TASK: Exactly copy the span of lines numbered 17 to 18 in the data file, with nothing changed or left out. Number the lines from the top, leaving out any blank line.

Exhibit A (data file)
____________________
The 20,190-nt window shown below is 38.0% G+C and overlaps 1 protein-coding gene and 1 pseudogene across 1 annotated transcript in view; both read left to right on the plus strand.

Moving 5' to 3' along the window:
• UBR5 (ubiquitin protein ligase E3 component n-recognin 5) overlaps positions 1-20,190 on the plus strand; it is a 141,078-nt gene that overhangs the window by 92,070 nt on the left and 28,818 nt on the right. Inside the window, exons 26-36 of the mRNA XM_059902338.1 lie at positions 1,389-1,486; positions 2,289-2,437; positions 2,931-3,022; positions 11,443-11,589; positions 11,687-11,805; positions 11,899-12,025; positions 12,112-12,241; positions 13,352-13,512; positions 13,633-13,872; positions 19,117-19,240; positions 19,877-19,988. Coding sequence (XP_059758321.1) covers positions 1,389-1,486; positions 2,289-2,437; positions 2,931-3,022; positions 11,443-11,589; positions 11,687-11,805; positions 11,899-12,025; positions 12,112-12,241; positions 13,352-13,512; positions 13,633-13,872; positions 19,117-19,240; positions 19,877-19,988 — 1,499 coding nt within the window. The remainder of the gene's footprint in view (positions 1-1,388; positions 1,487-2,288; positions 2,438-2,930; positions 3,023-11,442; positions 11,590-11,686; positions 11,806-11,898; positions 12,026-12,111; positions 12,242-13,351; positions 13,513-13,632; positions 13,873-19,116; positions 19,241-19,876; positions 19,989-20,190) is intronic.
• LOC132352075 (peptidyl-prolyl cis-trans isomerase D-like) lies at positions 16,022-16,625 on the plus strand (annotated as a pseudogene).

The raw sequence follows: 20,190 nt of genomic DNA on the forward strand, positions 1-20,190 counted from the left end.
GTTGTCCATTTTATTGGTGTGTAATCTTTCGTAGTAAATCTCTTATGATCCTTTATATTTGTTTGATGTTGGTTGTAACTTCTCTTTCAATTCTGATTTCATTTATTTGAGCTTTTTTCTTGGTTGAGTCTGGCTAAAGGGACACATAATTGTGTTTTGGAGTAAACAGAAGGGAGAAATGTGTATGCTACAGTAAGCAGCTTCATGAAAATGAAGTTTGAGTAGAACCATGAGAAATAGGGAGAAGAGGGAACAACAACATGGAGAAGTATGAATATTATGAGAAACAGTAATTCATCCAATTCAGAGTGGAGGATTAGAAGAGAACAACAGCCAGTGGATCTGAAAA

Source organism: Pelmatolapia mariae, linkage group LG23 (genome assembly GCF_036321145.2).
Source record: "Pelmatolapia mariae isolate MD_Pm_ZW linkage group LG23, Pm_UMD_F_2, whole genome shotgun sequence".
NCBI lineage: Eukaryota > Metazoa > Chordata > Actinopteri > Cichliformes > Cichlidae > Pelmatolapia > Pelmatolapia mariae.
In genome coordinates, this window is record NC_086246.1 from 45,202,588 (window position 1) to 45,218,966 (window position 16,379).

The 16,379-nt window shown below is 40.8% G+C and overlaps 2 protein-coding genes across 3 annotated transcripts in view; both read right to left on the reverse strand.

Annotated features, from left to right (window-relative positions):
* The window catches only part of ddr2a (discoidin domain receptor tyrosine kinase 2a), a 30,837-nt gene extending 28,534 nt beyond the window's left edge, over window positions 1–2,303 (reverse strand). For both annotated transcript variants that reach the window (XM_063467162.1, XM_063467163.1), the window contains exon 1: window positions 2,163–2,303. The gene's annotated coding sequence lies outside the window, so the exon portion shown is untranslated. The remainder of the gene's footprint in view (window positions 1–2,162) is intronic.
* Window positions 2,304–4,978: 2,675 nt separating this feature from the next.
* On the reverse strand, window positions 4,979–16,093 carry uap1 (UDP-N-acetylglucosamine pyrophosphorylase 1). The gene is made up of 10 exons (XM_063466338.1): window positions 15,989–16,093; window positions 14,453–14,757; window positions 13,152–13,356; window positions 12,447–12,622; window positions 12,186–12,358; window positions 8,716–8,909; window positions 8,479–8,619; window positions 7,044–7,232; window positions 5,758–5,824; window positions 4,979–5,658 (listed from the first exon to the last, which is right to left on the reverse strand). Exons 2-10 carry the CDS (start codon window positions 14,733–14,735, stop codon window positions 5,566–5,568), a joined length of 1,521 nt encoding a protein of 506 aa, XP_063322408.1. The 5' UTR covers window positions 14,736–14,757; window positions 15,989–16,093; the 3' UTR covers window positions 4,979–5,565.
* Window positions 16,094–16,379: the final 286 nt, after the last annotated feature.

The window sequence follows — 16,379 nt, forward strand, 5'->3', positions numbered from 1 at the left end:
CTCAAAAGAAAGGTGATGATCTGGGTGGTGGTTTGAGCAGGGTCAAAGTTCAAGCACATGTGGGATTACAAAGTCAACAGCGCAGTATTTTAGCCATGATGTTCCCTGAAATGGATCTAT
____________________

The window sequence follows — 16,379 nt, forward strand, 5'->3', positions numbered from 1 at the left end:
CTCAAAAGAAAGGTGATGATCTGGGTGGTGGTTTGAGCAGGGTCAAAGTTCAAGCACATGTGGGATTACAAAGTCAACAGCGCAGTATTTTAGCCATGATGTTCCCTGAAATGGATCTAT